Pope urges Christian communities to be ones of peace

Pope Francis prays during his general audience on September 25, 2013 Credit: Elise Harris/CNA

Returning to his usual daily Mass schedule, Pope Francis reflected today that our contemporary faith communities ought to reflect that of the first Christians, who were united in “heart and mind.”

“They had one heart and mind,” the Pope said in his April 29 daily Mass, quoting the day’s first reading, emphasizing that they were a “community in peace.”

Taking his launching point from the day’s passage from the Acts of the Apostles describing how the first Christians lived, the pontiff focused on the entire first week of Easter, during which the Church brings light to our “rebirth from on high.”

Addressing those present in the Vatican’s Saint Martha guesthouse, he explained that this rebirth came from the Holy Spirit, who gave the first group of “new Christians” life when “they still didn’t bear that name.”

Highlighting how this very first community of Christians was one of “peace” and “forgiveness” where “Love covered everything,” the Pope expressed that “in this community there was no room for gossip, envy, calumnies, defamation.”

“Peace,” he repeated, observing that in order to “qualify” a Christian community on these characteristics, “we have to ask about the attitude of the Christians.”

“Are they meek, humble? Do they vie for power between each other in that community? Are there envious quarrels? Is there gossip?” the Roman Pontiff asked, emphasizing that these “are not on the path of Jesus Christ.”

“This feature is so important, so important, because the devil always tries to divide us. He is the father of division.”

However, although the first community of Christians existed in such harmony, this does not mean that they did not have problems, the Pope went on to say, recalling “the infighting, the doctrinal struggles, power struggles” that evolved later.

Giving an example, Pope Francis pointed out how the widows complained about there being a lack of assistance, so the apostles “had to create deacons,” but that the “high point” of their beginnings has fixed the essence of all Christian communities as being born of the Holy Spirit.

Naming a second characteristic of a Christian community, the pontiff expressed that in addition to being harmonious, they are also communities full of witnesses to the faith, and invited attendees to reflect on the state of their own groups.

“Does this community give witness to the Resurrection of Jesus Christ? Does this parish, this community, this diocese really believe that Jesus Christ is Risen?” he questioned, “Or rather: ‘Yes, He is Risen, but only here,’ because they only believe here, in their hearts far removed from this force.”

It is “by how we bear witness that Jesus is alive, that He is among us” that “we verify the life of a community,” he noted.

Another way we can distinguish a true Christian community is by “the poor,” the Bishop of Rome observed, asking those present first of all “what's your attitude or the attitude of this community toward the poor?” and secondly “is this community poor?”

Is our community “poor in heart, poor in spirit? Or does it place its trust in riches? In power?” the Pope continued, highlighting that Christian communities are measured by “harmony, witness, poverty and care for the poor.”

“This is what Jesus explained to Nicodemus: This comes from above. Because the only one who can do this is the Holy Spirit. This is the work of the Spirit,” he stated, expressing that “The Church is built up by the Spirit” who “creates unity” and “leads us to witness.”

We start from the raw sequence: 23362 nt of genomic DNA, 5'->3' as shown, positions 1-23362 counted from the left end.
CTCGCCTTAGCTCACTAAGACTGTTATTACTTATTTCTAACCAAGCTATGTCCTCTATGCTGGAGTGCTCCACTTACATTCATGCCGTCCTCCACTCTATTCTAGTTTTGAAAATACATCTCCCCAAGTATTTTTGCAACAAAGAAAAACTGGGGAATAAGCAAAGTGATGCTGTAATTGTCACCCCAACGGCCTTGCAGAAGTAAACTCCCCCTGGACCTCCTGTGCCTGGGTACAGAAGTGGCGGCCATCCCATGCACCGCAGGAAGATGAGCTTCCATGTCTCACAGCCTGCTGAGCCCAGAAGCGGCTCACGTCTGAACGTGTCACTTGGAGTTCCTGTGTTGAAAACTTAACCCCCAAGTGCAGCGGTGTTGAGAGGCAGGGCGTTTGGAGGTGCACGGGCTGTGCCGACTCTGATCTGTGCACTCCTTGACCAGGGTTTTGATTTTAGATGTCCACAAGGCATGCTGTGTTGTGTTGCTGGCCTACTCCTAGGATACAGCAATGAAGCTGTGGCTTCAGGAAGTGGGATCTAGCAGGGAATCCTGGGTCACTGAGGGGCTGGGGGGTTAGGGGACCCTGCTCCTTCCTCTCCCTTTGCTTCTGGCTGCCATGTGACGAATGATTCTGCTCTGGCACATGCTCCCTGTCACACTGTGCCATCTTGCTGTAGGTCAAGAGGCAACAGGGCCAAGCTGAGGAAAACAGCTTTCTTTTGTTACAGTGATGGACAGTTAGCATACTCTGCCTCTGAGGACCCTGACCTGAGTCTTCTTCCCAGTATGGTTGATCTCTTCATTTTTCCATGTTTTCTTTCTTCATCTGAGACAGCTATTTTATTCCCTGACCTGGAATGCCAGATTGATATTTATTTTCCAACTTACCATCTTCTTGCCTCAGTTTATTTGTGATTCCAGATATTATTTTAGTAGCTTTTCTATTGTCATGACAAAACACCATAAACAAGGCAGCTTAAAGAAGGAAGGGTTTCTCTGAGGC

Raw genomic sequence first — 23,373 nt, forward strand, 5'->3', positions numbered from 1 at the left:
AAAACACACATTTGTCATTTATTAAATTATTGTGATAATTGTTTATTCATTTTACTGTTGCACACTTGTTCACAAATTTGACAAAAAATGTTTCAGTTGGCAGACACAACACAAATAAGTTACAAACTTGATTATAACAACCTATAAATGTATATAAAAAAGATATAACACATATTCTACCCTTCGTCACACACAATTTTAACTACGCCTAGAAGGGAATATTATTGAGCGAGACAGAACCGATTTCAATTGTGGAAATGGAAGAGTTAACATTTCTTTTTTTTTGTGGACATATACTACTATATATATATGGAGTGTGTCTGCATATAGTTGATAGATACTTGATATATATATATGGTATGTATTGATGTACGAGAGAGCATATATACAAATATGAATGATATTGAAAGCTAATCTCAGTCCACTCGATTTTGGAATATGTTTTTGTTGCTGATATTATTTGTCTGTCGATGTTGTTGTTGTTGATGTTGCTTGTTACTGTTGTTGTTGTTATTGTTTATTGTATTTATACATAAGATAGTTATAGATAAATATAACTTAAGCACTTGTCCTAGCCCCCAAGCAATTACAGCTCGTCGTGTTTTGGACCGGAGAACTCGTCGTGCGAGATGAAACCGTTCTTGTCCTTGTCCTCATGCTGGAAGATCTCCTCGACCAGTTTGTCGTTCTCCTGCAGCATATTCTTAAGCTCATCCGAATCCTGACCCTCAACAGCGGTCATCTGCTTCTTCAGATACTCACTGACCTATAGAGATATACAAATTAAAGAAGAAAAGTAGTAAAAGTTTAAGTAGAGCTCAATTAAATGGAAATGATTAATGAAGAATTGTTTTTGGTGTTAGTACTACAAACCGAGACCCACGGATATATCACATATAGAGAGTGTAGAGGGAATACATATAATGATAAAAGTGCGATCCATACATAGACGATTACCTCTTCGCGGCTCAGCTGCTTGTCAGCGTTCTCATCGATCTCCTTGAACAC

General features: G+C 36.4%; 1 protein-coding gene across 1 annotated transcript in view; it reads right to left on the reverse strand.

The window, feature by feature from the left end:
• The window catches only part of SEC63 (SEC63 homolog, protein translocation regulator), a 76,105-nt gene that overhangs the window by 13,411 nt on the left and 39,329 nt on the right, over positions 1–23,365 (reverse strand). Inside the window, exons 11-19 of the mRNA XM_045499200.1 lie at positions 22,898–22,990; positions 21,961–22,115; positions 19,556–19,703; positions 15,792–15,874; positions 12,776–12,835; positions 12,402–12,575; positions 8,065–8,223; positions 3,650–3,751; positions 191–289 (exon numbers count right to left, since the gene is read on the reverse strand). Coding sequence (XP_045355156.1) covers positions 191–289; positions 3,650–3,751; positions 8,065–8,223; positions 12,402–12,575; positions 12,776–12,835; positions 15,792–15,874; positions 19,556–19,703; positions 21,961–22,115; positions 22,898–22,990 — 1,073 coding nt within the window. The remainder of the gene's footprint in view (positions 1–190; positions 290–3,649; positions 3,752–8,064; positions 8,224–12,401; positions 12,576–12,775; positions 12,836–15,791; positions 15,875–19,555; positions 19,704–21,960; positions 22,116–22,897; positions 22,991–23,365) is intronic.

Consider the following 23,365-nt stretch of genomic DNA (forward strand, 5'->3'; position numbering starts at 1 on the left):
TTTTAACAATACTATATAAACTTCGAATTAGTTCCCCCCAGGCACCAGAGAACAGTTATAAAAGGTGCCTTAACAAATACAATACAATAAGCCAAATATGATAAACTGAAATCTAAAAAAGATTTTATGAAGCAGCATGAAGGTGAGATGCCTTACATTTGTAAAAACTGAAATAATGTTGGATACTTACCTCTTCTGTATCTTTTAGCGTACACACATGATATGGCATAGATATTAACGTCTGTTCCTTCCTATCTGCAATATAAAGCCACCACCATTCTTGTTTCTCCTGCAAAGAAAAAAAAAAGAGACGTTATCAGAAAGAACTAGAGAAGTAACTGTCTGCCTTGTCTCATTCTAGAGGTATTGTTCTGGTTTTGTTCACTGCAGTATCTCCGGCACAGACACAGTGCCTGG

“The Spirit makes us poor, because He is our wealth and leads us to care for the poor.”

Concluding, Pope Francis prayed that the Holy Spirit would help all “to walk on this path reborn through the power of Baptism.”


Easter and beyond

Anne Hansen

We move quickly from our major religious holidays each year. It’s not intentional. Life hurries along and as soon as the sun sets on one holiday the next is being touted by merchants looking to sell us whatever the next big day brings. To remain in the spirit of the religious holiday — in this case Easter — takes deliberate intention.

Opportunities with Sisters of St. Joseph


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April 25, 2015

  • Saturday, April 25

    Super Groovy 5K Run/Walk, 8 a.m., Woodley Park, 6350 Woodley Ave, Van Nuys. Sponsored by St. Euphrasia School, this year’s “Super Groovy” theme celebrates the school’s 50th anniversary of its founding in 1964 and serves as a tribute to that nostalgic era of peace and love — the 60’s. At the finish line, all runners and walkers will be puffed with clouds of psychodelic color. Registration $25-$40. For more information, contact Susie Sempelsz, (818) 488-1598. info@knights5k.org.

    5th Annual Car Show, 10 a.m.-3 p.m., Junipero Serra High School, 14830 S Van Ness Ave., Gardena. Featuring classics, hot rods, and muscle cars as well as food, music, vendors and raffles. (310) 324-6675. la-serrahs.org.

    Challenge Weekend for Men, 11 a.m.-5 p.m. and April 26, 11 a.m.-5 p.m., Povorello Retreat House, 1519 Woodworth St., San Fernando. Presented by St. John Eudes and Our Lady of Grace Men’s Fellowships. Men will not board overnight; lunch is provided both days. $90 or donation. Register at knowingweekend.eventbrite.com. For more information, contact Fred Perez, (818) 749-5126.

    First Annual Sacred Heart High School Gala, 5 p.m., Los Angeles City College New Student Activities Center, 855 N Vermont Ave., Los Angeles. Proceeds from the event, themed “United to Empower,” will benefit the Comet Scholarship Fund.

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